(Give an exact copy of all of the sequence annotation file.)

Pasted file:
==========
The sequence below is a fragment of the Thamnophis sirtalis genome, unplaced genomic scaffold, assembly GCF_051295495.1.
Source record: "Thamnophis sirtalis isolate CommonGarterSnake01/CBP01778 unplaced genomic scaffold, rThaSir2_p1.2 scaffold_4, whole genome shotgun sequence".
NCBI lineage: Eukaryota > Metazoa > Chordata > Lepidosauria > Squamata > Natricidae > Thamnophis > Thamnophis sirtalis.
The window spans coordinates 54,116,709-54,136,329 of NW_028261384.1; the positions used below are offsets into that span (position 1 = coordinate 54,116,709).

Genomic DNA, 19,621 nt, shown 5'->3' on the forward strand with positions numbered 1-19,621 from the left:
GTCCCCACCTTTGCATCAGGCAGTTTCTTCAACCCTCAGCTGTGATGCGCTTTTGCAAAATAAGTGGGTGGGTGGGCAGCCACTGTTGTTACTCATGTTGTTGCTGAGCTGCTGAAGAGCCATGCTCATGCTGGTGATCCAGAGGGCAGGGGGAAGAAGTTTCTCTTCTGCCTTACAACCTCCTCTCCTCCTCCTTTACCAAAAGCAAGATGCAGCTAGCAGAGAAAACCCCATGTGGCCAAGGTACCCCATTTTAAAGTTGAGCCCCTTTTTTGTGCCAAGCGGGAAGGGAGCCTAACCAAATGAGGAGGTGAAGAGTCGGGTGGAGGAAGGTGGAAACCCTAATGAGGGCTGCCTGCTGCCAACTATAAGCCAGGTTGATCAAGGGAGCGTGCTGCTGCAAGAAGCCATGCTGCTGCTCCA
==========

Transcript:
The sequence below is a fragment of the Thamnophis sirtalis genome, unplaced genomic scaffold, assembly GCF_051295495.1.
Source record: "Thamnophis sirtalis isolate CommonGarterSnake01/CBP01778 unplaced genomic scaffold, rThaSir2_p1.2 scaffold_4, whole genome shotgun sequence".
NCBI lineage: Eukaryota > Metazoa > Chordata > Lepidosauria > Squamata > Natricidae > Thamnophis > Thamnophis sirtalis.
The window spans coordinates 54,116,709-54,136,329 of NW_028261384.1; the positions used below are offsets into that span (position 1 = coordinate 54,116,709).

Genomic DNA, 19,621 nt, shown 5'->3' on the forward strand with positions numbered 1-19,621 from the left:
GTCCCCACCTTTGCATCAGGCAGTTTCTTCAACCCTCAGCTGTGATGCGCTTTTGCAAAATAAGTGGGTGGGTGGGCAGCCACTGTTGTTACTCATGTTGTTGCTGAGCTGCTGAAGAGCCATGCTCATGCTGGTGATCCAGAGGGCAGGGGGAAGAAGTTTCTCTTCTGCCTTACAACCTCCTCTCCTCCTCCTTTACCAAAAGCAAGATGCAGCTAGCAGAGAAAACCCCATGTGGCCAAGGTACCCCATTTTAAAGTTGAGCCCCTTTTTTGTGCCAAGCGGGAAGGGAGCCTAACCAAATGAGGAGGTGAAGAGTCGGGTGGAGGAAGGTGGAAACCCTAATGAGGGCTGCCTGCTGCCAACTATAAGCCAGGTTGATCAAGGGAGCGTGCTGCTGCAAGAAGCCATGCTGCTGCTCCA